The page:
Black Women’s Influence in Entertainment

By Joywyn Daniel
, Research Director
Research Director
February 28, 2023
— 3 min read
By Joywyn Daniel
, Research Director
Research Director
February 28, 2023
— 3 min read

In the past several weeks alone, Black women have made historic achievements across the music and entertainment landscape.

Beyoncé cements her dominance as the most decorated GRAMMY Award winning artist in American history with 32 awards won and 88 award nominations

  • Missy Elliott mints her legacy in 2023 as the first woman in Hip-Hop nominated to the Rock & Roll Hall of Fame
  • Viola Davis becomes the 3rd black woman to win an Emmy, GRAMMY, Oscar and Tony award (E.G.O.T)
  • Rihanna takes center stage as the 3rd Black woman to ever solo headline a Super Bowl half-time show, catalyzing a 158% increase in total U.S. on-demand audio streams
  • Lizzo becomes the first black woman to win Record Of The Year at the GRAMMYs since 1994 (Whitney Houston)
  • SZA is donned Billboard’s 2023 Woman of the Year while also crossing 10 billion global on-demand audio streams last week (week ending 2/24/23), a feat that only less than 75 other artists have accomplished to date

Milestones such as these cast a crucial spotlight on Black women’s unequivocal influence in entertainment. However, it’s not the industry accolades alone we must take heed of. To truly appreciate Black women’s contribution to the culture, we should also examine the unique behaviors of their fan bases. According to fanship measured in our U.S. Artist & Genre Tracker, those who listen to established Black women artists* spend +25% more of their listening time streaming music online and +29% more time watching music videos compared to the average U.S. listener.

Black women in music also drive stronger commerce throughout the industry, as their fans are +23% more likely than average to purchase products or services endorsed by artists they like. Rihanna’s billion dollar Savage X Fenty empire and Beyoncé’s Ivy Park athleisure line are perfect case studies for just how consequential the endorsements of black women can be in music: RiRi fans are +24% more likely than average to purchase artist accessories and NFTs, while the BeyHive (Beyoncé fans) are +20% more likely to try Beyoncé-endorsed products. Speaking of Queen Bey’s buying power, 52% of Beyoncé fans in the U.S. are likely to purchase tickets to her live concerts if happening nearby, which bodes well for the upcoming 2023 Renaissance World Tour available for purchase now!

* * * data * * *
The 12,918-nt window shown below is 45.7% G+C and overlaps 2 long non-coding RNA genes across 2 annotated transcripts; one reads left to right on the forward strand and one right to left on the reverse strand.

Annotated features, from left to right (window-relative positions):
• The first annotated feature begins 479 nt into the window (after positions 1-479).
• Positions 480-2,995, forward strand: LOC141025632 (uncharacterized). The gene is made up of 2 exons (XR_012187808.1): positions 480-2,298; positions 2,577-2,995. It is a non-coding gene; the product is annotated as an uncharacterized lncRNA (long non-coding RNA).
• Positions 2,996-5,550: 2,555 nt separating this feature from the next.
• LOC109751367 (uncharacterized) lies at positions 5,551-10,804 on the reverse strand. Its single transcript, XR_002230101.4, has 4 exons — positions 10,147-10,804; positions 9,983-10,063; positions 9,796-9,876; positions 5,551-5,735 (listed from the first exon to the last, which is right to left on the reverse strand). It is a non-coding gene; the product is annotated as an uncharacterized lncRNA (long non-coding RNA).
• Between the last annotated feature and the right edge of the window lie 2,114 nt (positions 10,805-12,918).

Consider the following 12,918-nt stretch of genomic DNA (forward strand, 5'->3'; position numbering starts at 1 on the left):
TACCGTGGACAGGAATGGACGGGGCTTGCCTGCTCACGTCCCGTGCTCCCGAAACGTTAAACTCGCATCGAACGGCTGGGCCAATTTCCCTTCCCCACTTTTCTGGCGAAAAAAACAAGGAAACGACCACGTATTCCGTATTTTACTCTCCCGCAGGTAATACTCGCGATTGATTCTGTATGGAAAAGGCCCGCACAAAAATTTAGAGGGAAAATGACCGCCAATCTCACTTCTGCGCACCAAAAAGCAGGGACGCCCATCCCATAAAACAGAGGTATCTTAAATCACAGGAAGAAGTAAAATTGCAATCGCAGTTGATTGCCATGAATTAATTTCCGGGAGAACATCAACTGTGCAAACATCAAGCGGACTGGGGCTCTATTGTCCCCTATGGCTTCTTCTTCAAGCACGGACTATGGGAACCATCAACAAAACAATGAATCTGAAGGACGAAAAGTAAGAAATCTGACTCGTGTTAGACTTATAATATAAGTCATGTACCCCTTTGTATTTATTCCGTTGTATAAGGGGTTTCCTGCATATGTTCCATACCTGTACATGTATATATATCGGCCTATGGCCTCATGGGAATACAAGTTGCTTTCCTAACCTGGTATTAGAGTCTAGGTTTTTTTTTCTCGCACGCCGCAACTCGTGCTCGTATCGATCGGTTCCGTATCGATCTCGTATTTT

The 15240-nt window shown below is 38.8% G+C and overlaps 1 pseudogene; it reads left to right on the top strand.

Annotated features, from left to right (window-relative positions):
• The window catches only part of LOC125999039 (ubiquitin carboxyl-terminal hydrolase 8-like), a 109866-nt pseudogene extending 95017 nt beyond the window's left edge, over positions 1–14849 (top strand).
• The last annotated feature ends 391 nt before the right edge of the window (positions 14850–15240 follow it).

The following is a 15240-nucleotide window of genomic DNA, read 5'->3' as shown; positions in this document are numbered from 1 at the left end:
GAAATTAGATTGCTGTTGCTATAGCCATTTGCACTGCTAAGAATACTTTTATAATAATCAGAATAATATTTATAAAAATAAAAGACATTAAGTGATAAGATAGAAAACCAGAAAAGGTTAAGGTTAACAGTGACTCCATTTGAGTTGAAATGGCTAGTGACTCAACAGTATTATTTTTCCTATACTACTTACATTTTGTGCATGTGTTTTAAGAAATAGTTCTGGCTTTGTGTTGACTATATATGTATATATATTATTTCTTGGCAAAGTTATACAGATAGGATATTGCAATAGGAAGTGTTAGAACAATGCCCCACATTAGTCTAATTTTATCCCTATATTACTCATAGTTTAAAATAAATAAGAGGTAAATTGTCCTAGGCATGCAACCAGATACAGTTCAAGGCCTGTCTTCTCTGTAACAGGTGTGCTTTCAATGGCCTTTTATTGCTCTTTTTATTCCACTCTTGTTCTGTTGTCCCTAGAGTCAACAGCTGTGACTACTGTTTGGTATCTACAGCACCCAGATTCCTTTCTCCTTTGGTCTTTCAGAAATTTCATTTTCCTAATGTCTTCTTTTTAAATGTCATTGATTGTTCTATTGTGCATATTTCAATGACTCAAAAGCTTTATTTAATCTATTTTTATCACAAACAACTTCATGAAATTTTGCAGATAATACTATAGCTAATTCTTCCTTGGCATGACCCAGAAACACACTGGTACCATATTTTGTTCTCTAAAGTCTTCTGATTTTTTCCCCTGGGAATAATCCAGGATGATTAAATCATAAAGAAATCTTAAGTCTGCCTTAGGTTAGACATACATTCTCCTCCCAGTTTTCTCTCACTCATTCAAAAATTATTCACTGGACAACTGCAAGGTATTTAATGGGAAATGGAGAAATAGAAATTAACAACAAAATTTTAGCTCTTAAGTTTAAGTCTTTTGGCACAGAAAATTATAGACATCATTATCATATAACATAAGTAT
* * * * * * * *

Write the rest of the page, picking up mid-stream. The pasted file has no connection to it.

When it comes to social issues, Black artists have long been the purveyors of change in America, utilizing their platforms as megaphones for the unheard. If we look at the broader cultural impact of these artists, Black women tend to stand out by evoking a greater sense of respect from their fan bases. Fans of Black women artists are +26% more likely than average listeners to believe artist opinions matter to them, while 73% like when an artist supports a social cause they personally care about. 

As we leave Black History Month and enter Women’s Month, it’s imperative we continue illuminating the consequential impact of entertainment’s most influential yet under-represented players. Stay tuned for more!


Luminate Music Connect (02/10/2023 – 02/16/2023)

Luminate Artist & Genre Tracker

*Artists considered within this analysis = Alicia Keys, Beyoncé, Brandy, Cardi B, Chloe, Chloe x Halle, Doja Cat, HER, Jazmin Sullivan, Jennifer Hudson, Jhene Aiko, Kehlani, Kelly Rowland, Keysha Cole, Lizzo, Mary J Blige, Megan Thee Stallion, Nicki Minaj, Rihanna, Summer Walker, SZA


Rock & Roll Hall of Fame


Rolling Stone



By Kelley Williams, Brett Banducci, Yoomi Hong
May 23, 2023
— 2 min read

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